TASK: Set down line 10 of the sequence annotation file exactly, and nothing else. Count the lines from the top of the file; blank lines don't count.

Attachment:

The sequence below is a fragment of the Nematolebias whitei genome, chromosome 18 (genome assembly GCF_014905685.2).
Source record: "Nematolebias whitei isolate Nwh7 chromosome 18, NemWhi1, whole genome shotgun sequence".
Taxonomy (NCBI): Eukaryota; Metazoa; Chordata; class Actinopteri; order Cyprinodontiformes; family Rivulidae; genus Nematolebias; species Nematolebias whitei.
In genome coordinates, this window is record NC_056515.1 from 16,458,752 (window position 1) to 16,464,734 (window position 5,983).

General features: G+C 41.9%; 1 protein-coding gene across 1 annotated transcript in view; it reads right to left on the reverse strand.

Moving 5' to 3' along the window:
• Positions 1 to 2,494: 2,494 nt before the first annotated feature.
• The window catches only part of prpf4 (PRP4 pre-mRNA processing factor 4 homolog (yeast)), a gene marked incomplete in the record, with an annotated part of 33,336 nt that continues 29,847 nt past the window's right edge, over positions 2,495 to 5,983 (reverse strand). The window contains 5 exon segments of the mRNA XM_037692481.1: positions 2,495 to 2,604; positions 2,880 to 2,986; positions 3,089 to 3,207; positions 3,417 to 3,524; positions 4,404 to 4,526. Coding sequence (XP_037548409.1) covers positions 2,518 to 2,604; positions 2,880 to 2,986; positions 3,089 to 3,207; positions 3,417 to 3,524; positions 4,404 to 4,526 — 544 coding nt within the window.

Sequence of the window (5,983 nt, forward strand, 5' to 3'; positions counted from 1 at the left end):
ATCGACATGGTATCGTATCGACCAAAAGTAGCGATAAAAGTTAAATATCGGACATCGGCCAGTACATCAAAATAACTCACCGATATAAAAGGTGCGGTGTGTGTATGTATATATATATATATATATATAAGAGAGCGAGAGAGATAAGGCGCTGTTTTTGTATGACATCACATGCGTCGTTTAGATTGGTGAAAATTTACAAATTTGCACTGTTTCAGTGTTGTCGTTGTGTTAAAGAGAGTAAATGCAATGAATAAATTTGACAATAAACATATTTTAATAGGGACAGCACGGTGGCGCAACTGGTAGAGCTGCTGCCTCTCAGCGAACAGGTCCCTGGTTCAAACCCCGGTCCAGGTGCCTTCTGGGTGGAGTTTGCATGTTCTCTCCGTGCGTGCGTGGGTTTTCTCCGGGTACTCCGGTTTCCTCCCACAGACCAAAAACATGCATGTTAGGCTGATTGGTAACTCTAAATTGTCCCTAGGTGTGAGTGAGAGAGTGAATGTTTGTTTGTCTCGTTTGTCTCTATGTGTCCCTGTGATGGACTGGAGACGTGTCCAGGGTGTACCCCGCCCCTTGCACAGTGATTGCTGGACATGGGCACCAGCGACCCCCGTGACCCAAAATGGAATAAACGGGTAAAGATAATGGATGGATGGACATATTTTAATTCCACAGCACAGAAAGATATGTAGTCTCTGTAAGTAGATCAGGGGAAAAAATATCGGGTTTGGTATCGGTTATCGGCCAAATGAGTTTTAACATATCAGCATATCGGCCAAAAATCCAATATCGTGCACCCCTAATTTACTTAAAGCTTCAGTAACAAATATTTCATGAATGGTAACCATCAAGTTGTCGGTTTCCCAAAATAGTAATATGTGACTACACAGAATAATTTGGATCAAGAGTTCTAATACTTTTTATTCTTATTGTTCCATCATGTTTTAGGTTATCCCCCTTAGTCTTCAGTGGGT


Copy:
ATCGACATGGTATCGTATCGACCAAAAGTAGCGATAAAAGTTAAATATCGGACATCGGCCAGTACATCAAAATAACTCACCGATATAAAAGGTGCGGTGTGTGTATGTATATATATATATATATATATAAGAGAGCGAGAGAGATAAGGCGCTGTTTTTGTATGACATCACATGCGTCGTTTAGATTGGTGAAAATTTACAAATTTGCACTGTTTCAGTGTTGTCGTTGTGTTAAAGAGAGTAAATGCAATGAATAAATTTGACAATAAACATATTTTAATAGGGACAGCACGGTGGCGCAACTGGTAGAGCTGCTGCCTCTCAGCGAACAGGTCCCTGGTTCAAACCCCGGTCCAGGTGCCTTCTGGGTGGAGTTTGCATGTTCTCTCCGTGCGTGCGTGGGTTTTCTCCGGGTACTCCGGTTTCCTCCCACAGACCAAAAACATGCATGTTAGGCTGATTGGTAACTCTAAATTGTCCCTAGGTGTGAGTGAGAGAGTGAATGTTTGTTTGTCTCGTTTGTCTCTATGTGTCCCTGTGATGGACTGGAGACGTGTCCAGGGTGTACCCCGCCCCTTGCACAGTGATTGCTGGACATGGGCACCAGCGACCCCCGTGACCCAAAATGGAATAAACGGGTAAAGATAATGGATGGATGGACATATTTTAATTCCACAGCACAGAAAGATATGTAGTCTCTGTAAGTAGATCAGGGGAAAAAATATCGGGTTTGGTATCGGTTATCGGCCAAATGAGTTTTAACATATCAGCATATCGGCCAAAAATCCAATATCGTGCACCCCTAATTTACTTAAAGCTTCAGTAACAAATATTTCATGAATGGTAACCATCAAGTTGTCGGTTTCCCAAAATAGTAATATGTGACTACACAGAATAATTTGGATCAAGAGTTCTAATACTTTTTATTCTTATTGTTCCATCATGTTTTAGGTTATCCCCCTTAGTCTTCAGTGGGT